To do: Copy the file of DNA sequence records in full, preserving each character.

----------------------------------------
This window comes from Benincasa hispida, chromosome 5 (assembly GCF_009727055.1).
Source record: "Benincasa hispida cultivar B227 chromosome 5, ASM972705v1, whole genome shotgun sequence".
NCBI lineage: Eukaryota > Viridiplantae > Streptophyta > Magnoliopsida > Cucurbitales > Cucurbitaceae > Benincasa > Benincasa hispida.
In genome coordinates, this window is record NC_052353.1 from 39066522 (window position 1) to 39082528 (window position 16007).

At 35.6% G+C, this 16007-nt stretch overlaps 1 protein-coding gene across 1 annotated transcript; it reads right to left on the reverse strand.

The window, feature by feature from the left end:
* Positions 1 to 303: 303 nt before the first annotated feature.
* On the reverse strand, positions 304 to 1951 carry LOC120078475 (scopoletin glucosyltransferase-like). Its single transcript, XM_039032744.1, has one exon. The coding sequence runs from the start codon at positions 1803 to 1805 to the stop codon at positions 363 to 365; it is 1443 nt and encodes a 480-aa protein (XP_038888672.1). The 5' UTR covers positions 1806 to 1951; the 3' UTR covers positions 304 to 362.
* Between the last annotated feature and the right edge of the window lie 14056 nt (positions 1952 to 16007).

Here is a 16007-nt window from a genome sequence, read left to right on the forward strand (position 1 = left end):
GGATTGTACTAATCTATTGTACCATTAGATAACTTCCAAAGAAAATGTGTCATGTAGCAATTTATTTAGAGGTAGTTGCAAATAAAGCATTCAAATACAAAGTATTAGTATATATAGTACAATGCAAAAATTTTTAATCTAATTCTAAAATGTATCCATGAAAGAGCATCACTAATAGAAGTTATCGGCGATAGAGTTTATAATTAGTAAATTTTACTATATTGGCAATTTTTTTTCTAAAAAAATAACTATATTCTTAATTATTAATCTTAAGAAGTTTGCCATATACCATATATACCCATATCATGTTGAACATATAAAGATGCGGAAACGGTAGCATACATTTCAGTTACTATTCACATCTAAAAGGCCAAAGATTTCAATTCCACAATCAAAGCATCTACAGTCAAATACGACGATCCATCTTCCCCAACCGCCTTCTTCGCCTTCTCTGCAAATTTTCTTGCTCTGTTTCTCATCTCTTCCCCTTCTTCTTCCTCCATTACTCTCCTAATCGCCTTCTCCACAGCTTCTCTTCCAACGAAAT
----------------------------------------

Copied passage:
This window comes from Benincasa hispida, chromosome 5 (assembly GCF_009727055.1).
Source record: "Benincasa hispida cultivar B227 chromosome 5, ASM972705v1, whole genome shotgun sequence".
NCBI lineage: Eukaryota > Viridiplantae > Streptophyta > Magnoliopsida > Cucurbitales > Cucurbitaceae > Benincasa > Benincasa hispida.
In genome coordinates, this window is record NC_052353.1 from 39066522 (window position 1) to 39082528 (window position 16007).

At 35.6% G+C, this 16007-nt stretch overlaps 1 protein-coding gene across 1 annotated transcript; it reads right to left on the reverse strand.

The window, feature by feature from the left end:
* Positions 1 to 303: 303 nt before the first annotated feature.
* On the reverse strand, positions 304 to 1951 carry LOC120078475 (scopoletin glucosyltransferase-like). Its single transcript, XM_039032744.1, has one exon. The coding sequence runs from the start codon at positions 1803 to 1805 to the stop codon at positions 363 to 365; it is 1443 nt and encodes a 480-aa protein (XP_038888672.1). The 5' UTR covers positions 1806 to 1951; the 3' UTR covers positions 304 to 362.
* Between the last annotated feature and the right edge of the window lie 14056 nt (positions 1952 to 16007).

Here is a 16007-nt window from a genome sequence, read left to right on the forward strand (position 1 = left end):
GGATTGTACTAATCTATTGTACCATTAGATAACTTCCAAAGAAAATGTGTCATGTAGCAATTTATTTAGAGGTAGTTGCAAATAAAGCATTCAAATACAAAGTATTAGTATATATAGTACAATGCAAAAATTTTTAATCTAATTCTAAAATGTATCCATGAAAGAGCATCACTAATAGAAGTTATCGGCGATAGAGTTTATAATTAGTAAATTTTACTATATTGGCAATTTTTTTTCTAAAAAAATAACTATATTCTTAATTATTAATCTTAAGAAGTTTGCCATATACCATATATACCCATATCATGTTGAACATATAAAGATGCGGAAACGGTAGCATACATTTCAGTTACTATTCACATCTAAAAGGCCAAAGATTTCAATTCCACAATCAAAGCATCTACAGTCAAATACGACGATCCATCTTCCCCAACCGCCTTCTTCGCCTTCTCTGCAAATTTTCTTGCTCTGTTTCTCATCTCTTCCCCTTCTTCTTCCTCCATTACTCTCCTAATCGCCTTCTCCACAGCTTCTCTTCCAACGAAAT